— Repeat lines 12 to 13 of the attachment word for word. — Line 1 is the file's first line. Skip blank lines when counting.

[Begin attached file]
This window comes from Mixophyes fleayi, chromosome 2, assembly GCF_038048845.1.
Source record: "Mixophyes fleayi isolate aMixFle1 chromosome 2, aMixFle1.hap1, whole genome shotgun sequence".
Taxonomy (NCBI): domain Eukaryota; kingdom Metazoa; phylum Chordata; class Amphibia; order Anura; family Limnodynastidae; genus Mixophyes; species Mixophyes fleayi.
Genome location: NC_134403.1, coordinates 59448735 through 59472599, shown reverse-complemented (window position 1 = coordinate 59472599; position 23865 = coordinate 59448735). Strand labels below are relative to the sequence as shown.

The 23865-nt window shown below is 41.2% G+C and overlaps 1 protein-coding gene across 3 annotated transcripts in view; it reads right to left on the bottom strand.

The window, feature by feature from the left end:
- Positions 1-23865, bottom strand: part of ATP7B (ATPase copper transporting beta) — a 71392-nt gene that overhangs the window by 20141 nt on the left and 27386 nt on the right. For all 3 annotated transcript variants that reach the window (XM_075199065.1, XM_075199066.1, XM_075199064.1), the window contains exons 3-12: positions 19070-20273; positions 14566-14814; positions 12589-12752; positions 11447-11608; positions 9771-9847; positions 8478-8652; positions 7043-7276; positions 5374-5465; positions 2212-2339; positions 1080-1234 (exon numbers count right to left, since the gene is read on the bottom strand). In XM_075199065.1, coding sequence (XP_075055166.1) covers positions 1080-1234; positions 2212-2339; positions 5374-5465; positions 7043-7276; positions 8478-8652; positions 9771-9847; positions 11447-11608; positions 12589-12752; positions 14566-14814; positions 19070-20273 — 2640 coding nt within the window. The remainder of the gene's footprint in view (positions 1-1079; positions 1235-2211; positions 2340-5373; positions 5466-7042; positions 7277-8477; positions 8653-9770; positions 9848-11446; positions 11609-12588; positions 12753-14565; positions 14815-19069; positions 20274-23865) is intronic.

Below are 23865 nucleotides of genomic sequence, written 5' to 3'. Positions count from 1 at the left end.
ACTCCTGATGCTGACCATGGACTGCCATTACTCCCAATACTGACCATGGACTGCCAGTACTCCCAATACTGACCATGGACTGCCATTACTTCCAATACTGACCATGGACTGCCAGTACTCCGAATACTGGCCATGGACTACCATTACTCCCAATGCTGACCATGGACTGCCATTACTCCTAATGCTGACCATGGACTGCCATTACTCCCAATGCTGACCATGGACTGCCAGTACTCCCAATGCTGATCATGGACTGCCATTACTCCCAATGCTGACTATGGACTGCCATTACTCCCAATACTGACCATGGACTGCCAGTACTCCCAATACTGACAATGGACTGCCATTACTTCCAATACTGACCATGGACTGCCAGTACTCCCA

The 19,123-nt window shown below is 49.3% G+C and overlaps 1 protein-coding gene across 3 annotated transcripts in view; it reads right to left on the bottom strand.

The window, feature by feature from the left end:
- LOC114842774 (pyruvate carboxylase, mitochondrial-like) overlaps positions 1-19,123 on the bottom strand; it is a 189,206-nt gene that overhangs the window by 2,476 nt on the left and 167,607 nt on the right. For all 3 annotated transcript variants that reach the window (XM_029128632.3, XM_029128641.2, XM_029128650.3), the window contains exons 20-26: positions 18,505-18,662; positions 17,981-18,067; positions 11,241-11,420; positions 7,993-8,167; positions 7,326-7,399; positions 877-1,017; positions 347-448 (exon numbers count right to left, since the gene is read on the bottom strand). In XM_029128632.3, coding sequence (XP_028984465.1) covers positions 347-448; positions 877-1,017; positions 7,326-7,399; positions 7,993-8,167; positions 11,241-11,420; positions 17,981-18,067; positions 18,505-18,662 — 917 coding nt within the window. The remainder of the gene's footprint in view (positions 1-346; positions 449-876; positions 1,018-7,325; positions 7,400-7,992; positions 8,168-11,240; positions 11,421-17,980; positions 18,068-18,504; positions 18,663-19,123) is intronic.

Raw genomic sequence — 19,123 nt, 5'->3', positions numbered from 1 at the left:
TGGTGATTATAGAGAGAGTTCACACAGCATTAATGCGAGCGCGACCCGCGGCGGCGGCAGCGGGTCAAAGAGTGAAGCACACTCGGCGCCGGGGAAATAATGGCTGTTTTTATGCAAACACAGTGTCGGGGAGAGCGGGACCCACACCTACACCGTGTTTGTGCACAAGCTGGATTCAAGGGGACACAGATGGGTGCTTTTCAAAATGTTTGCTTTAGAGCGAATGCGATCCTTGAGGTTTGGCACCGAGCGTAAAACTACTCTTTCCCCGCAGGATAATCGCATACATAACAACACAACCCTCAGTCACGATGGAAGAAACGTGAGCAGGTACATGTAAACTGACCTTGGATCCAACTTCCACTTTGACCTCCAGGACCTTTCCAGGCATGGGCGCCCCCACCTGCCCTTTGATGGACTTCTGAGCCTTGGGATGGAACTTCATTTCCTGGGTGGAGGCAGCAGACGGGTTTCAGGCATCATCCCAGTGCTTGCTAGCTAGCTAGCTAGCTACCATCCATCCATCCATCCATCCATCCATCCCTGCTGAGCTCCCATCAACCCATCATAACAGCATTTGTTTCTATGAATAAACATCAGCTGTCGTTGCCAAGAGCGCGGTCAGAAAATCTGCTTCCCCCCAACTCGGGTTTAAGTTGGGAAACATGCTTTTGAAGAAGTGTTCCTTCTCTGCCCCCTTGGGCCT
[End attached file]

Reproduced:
- LOC114842774 (pyruvate carboxylase, mitochondrial-like) overlaps positions 1-19,123 on the bottom strand; it is a 189,206-nt gene that overhangs the window by 2,476 nt on the left and 167,607 nt on the right. For all 3 annotated transcript variants that reach the window (XM_029128632.3, XM_029128641.2, XM_029128650.3), the window contains exons 20-26: positions 18,505-18,662; positions 17,981-18,067; positions 11,241-11,420; positions 7,993-8,167; positions 7,326-7,399; positions 877-1,017; positions 347-448 (exon numbers count right to left, since the gene is read on the bottom strand). In XM_029128632.3, coding sequence (XP_028984465.1) covers positions 347-448; positions 877-1,017; positions 7,326-7,399; positions 7,993-8,167; positions 11,241-11,420; positions 17,981-18,067; positions 18,505-18,662 — 917 coding nt within the window. The remainder of the gene's footprint in view (positions 1-346; positions 449-876; positions 1,018-7,325; positions 7,400-7,992; positions 8,168-11,240; positions 11,421-17,980; positions 18,068-18,504; positions 18,663-19,123) is intronic.

Raw genomic sequence — 19,123 nt, 5'->3', positions numbered from 1 at the left: